I was ten. I was in heaven. It was the very first day of Christmas vacation, and I could sleep late, and overnight there had been a wild blizzard, so the day ahead was bloated with the endless possibility of drifting snow. My mother informed me I could not go outside until after noon, as then the sun would chill the frigid air; so I spent the eternity of this vacation morning watching cartoons. It was lovely.
That afternoon we built snow forts, and conducted snowball bombing raids all around the block. At one point there were actual sides, the Carter Street Boys versus the Charles Street boys, but by mid-afternoon it was simply the chaos of snowballs flying everywhere at anyone. I recall it all as filled with screams and shouts and endless laughter. At four, as the sun began to set, our mothers called us home to warmth and hot chocolate. We complained bitterly until the first sip of cocoa.
The phone rang right after dinner. It was our neighbor from Carter Street, the one who had a daughter with what I then called “celery paisley”. Klara told my Mom her daughter had watched us throw snowballs all afternoon from the front window of their upper flat. It was the girl or young woman’s birthday, and Klara was wondering if we boys could entertain her with a game of touch football in the street. My mother had mentioned it was ten below, but soon assured Klara we boys would be there soon.
To be honest, we were delighted. Football under the streetlights was a real treat, and on a bitterly cold Green Bay Packer night when you could pretend to be Bart Starr crawling the final yard into the end zone, well heaven had returned. Eight boys divided up and played their hearts out for the girl in the window – we could not see her in detail, but we waved at her and she returned an arc of an angled wave. We hooted and howled and pumped our fists. We leaped in the air to capture a pass, and ran like bulls for extra yardage. We were at our best, and most entertaining, an unbeatable combination.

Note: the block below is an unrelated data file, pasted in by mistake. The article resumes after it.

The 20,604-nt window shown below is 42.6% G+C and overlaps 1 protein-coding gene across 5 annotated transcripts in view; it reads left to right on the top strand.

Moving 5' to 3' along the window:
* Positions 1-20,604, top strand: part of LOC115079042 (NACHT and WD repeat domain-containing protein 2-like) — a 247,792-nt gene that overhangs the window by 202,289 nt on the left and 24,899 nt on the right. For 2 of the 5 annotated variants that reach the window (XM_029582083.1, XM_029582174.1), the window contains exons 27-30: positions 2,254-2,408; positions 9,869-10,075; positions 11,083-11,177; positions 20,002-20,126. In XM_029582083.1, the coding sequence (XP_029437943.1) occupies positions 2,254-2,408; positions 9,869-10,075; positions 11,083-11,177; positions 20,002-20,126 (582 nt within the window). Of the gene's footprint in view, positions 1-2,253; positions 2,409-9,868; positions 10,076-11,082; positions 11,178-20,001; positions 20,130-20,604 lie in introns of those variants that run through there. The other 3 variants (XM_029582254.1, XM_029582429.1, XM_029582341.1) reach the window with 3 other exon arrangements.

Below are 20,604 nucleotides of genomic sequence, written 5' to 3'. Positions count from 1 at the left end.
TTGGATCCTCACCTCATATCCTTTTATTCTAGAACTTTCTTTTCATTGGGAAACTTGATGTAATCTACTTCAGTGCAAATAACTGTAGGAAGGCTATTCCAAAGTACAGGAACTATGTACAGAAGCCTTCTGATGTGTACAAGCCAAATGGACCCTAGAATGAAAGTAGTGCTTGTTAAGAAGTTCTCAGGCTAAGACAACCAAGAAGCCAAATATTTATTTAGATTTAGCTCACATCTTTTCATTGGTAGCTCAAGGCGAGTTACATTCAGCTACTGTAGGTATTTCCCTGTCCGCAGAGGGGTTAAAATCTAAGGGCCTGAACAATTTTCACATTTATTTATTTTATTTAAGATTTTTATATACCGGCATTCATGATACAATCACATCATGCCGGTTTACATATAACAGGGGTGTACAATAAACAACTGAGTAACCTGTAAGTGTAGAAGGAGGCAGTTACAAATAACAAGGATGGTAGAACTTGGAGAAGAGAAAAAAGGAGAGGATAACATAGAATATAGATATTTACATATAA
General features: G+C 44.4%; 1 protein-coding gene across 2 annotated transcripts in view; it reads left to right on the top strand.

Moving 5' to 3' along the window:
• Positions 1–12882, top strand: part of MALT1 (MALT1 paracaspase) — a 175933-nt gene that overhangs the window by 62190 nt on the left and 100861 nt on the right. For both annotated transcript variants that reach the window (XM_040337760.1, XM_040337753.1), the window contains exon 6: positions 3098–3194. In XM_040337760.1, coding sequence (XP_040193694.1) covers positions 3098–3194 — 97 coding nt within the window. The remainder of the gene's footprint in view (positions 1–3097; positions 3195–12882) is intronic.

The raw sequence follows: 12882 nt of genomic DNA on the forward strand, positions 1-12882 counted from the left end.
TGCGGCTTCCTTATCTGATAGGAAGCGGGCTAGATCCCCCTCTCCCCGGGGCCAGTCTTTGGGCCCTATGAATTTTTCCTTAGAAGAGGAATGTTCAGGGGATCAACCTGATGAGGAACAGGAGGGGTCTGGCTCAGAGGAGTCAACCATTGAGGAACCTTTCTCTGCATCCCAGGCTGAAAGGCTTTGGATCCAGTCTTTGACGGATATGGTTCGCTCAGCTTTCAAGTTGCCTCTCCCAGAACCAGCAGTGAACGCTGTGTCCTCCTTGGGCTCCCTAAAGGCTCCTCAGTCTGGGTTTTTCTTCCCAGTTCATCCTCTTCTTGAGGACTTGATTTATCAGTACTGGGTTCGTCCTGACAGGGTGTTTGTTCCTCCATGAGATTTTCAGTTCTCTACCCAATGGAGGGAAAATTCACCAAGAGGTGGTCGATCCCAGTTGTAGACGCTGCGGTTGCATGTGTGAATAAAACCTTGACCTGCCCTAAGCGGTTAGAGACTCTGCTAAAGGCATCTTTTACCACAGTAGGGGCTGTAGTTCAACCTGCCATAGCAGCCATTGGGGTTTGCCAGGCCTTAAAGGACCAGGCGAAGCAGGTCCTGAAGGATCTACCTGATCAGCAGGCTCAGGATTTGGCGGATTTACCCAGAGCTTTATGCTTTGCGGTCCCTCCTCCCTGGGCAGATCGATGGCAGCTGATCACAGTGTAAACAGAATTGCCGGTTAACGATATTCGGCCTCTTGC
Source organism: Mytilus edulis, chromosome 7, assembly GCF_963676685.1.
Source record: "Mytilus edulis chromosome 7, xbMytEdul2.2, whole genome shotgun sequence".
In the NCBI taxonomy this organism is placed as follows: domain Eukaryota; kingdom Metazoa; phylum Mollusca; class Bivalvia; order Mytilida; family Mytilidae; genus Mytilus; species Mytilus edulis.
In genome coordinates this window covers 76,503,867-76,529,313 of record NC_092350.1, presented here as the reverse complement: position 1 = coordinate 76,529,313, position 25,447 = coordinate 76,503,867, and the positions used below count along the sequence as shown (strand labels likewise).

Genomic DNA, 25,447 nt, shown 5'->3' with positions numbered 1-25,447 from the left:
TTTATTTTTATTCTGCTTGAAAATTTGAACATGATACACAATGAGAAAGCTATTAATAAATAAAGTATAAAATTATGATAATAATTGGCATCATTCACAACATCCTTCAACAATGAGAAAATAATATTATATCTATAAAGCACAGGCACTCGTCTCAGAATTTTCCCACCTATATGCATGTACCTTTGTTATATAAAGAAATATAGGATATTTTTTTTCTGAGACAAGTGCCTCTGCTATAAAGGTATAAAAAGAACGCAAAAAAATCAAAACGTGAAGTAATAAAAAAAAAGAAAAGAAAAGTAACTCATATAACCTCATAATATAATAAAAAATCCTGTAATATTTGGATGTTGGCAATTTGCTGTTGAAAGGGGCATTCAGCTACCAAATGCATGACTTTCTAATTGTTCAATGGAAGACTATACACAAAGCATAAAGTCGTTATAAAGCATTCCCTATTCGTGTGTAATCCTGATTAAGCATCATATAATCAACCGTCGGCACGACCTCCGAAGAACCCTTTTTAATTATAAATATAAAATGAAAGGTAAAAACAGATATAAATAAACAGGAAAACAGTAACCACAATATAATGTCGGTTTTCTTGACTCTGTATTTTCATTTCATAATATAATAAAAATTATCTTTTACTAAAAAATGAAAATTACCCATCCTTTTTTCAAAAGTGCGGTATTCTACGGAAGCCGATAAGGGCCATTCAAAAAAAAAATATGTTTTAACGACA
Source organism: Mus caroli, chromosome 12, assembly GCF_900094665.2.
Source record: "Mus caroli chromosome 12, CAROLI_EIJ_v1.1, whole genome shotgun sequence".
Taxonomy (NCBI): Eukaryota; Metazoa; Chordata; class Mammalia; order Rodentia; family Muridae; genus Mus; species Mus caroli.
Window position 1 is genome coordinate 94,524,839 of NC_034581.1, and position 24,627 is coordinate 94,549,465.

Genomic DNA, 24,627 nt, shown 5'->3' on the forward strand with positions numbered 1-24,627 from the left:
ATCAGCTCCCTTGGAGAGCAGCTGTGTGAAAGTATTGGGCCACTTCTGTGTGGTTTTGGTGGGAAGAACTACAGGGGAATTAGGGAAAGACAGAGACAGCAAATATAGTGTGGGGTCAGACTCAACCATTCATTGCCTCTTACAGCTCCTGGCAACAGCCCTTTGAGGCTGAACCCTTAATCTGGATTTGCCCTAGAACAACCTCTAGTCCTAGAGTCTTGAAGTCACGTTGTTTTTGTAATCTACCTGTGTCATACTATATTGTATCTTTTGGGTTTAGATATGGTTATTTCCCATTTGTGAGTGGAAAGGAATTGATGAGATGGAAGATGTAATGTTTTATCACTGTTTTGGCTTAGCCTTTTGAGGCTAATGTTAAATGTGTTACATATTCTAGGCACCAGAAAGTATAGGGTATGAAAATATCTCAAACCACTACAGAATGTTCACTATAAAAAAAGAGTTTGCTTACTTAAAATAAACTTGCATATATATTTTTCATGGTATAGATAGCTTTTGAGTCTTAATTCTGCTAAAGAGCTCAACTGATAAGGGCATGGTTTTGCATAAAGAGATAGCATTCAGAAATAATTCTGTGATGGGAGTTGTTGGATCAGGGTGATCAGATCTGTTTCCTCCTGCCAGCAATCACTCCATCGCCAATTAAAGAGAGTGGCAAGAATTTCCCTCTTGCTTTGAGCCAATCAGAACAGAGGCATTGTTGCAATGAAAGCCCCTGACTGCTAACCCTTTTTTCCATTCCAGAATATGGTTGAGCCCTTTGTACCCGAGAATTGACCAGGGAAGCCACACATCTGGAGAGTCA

After an hour, we were going numb, and so waved goodbye, and headed home. My mom had made hot buttered popcorn, and we had little green bottles of ice cold Coke, and watched TV – it had been decided I could have three of the boys over for a sleepover; which promised to be a real fart fest. It was. My mother thanked us for being such boys, but told us she needed to flee my bedroom before she could no longer breathe. We fell asleep from laughter fatigue.
A few years back, while serving on Shelter Island, a high school senior boy in my youth group informed the entire youth group he had never once been invited to a birthday party in all the time he had lived there. He said our youth group was supposedly a place to be honest, and he wanted to be assured that no other kid would endure such a sinful shunning. As I heard his quavering story, I wondered – Where were their mothers? Why hadn’t the mothers, or even the rare father, made sure this boy had been included? How was it possible that our mothers could get us out on a frigid winter night to entertain a disabled girl in a window, because it was her birthday – even if we did not know her name?
Morality is taught. It's enforced with expectation, a silent stare, a pointed finger. It was rewarded with buttered popcorn and a sleepover. Times are changing, and today’s parents cannot seem to muster up the courage to expect their kids to extend an invitation for a birthday party – let alone brace against the howling winds of December in Wisconsin, to delight a fan in a window after the streetlights went on, and eight boys got the chance to be Packers.
This is not good change, not good at all. This is a movement to lower ground --sinking sand.
Reverend William R. Grimbol has spent the past 30+ years helping people create and develop strong spiritual connections with loved ones and God. He is also a published author, with over a dozen books to his credit.